Jack Dorsey may want to rethink his dual role as CEO of social network site Twitter  (TWTR) and mobile payments startup Square  (SQ) .

Both companies are trading at or below their initial public offering price. If Twitter's share price keeps dropping it could soon become the target of a tech-focused activist hedge fund urging a sale and Dorsey's ouster.

Dorsey, who founded both companies, has recently announced some changes, with four top VPs on its executive team exiting the company and one new hire, a new chief marketing officer, brought on board Tuesday.

Insurgent investors may want to give Dorsey's new team -- including a soon to be announced "high-profile media personality" on its board -- some time before launching an activist campaign. However, without a major turnaround soon, Dorsey's position as CEO of two major publicly traded companies becomes a significant vulnerability that could attract an activist.

"The biggest single problem that shareholders have with Dorsey is that he is not able to devote his full time to Twitter and the share price slide suggests he should spend his full time with Twitter," said Wedbush Securities Inc. analyst Michael Pachter.

To be CEO of two publicly traded companies is too much, said Eric Jackson, managing director of activist fund SpringOwl Asset Management and a columnist for Real Money and TheStreet. This is especially true when one of the firms, Twitter, is in the midst of a turnaround.

In tech, dual CEO roles are rare, with Elon Musk, currently CEO of Tesla Motors (TSLA) and privately held SpaceX, formally known as Space Exploration Technology Corp., reportedly recommending against taking on two chief executive positions. 

In addition, a large minority of shareholders have already expressed their disappointment with Twitter at the ballot box. Roughly 31% of the voting shares opposed the re-election of Twitter director David Rosenblatt, an ex-Google and DoubleClick ad executive, at the company's annual meeting in June. The vote was substantial and likely directed at broader concerns about whether Twitter really needs two ex-Google directors -- Omid Kordestani, Twitter's chairman, previously served as chief business officer at the online search giant.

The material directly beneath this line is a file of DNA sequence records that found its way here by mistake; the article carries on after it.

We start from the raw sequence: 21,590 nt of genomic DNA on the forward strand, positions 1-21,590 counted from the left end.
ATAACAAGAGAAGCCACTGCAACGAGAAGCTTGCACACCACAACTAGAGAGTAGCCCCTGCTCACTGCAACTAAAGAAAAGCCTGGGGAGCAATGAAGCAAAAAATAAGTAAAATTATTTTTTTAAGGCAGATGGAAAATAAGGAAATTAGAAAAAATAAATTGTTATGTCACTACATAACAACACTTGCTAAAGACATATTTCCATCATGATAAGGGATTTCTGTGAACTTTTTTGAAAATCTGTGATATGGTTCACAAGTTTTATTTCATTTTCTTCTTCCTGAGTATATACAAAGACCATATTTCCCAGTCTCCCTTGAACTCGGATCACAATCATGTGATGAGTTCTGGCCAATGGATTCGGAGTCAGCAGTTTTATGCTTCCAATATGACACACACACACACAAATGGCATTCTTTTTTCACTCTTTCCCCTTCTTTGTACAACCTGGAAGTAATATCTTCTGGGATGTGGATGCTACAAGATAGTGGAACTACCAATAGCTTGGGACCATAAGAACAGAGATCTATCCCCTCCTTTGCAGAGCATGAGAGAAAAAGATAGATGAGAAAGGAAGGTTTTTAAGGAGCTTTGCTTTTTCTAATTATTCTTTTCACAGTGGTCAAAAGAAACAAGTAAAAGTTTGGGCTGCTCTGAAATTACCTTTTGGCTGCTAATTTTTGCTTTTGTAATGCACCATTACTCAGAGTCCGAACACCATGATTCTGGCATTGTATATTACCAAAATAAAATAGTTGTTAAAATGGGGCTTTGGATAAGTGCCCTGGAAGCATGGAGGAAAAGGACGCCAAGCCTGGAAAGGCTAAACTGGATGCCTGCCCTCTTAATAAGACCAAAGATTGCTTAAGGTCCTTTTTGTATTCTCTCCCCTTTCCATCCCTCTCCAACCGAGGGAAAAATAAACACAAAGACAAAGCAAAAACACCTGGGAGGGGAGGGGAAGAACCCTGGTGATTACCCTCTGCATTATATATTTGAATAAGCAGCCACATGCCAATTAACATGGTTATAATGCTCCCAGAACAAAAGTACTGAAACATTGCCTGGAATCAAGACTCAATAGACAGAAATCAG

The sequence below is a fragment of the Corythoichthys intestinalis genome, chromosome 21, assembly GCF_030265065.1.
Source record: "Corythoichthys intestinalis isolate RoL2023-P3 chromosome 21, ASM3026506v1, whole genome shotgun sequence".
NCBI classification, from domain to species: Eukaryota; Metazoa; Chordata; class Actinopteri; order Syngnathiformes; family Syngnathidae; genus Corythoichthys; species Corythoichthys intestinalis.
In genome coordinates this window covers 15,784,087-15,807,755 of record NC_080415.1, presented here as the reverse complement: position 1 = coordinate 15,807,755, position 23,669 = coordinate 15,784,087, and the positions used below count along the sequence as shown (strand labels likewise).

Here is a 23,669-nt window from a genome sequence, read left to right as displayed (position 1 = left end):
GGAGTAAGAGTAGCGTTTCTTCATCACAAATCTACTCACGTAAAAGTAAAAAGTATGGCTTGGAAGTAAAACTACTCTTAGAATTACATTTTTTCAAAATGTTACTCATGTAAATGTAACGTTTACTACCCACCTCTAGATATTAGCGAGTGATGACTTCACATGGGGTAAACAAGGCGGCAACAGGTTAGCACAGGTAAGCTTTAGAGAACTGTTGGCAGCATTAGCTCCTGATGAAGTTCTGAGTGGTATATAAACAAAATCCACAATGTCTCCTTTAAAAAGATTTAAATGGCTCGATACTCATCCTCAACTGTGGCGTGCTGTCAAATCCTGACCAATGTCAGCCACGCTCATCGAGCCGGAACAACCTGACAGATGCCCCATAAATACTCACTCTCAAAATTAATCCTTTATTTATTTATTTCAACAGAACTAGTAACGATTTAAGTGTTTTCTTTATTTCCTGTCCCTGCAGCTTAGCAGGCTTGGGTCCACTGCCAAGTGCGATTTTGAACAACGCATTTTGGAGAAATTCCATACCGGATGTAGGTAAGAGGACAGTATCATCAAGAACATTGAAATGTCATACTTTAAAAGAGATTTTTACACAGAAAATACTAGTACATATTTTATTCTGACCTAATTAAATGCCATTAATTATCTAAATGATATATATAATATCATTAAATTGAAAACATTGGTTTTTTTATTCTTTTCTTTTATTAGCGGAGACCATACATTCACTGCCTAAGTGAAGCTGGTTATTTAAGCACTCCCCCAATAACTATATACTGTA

An activist could also seek to curry favor with Twitter's institutional investor base by pointing to its poor governance ranking. The social network company received the lowest rating possible, a 10 out of 10, for governance by Institutional Shareholder Services. According to a report obtained by The Deal, Twitter received a red flag for a "pay for performance" misalignment based on the proxy advisory firm's qualitative review. It also issued a red flag around Rosenblatt's poor election result.

Wedbush's Pachter said he is not surprised about the ISS concerns around compensation. He calculates Twitter's roughly 4000 employees receive on-average roughly $175,000 each in annual stock-based compensation. "We all tolerate it when the stock price goes up," Pachter said. "But not so much when the stock price is down."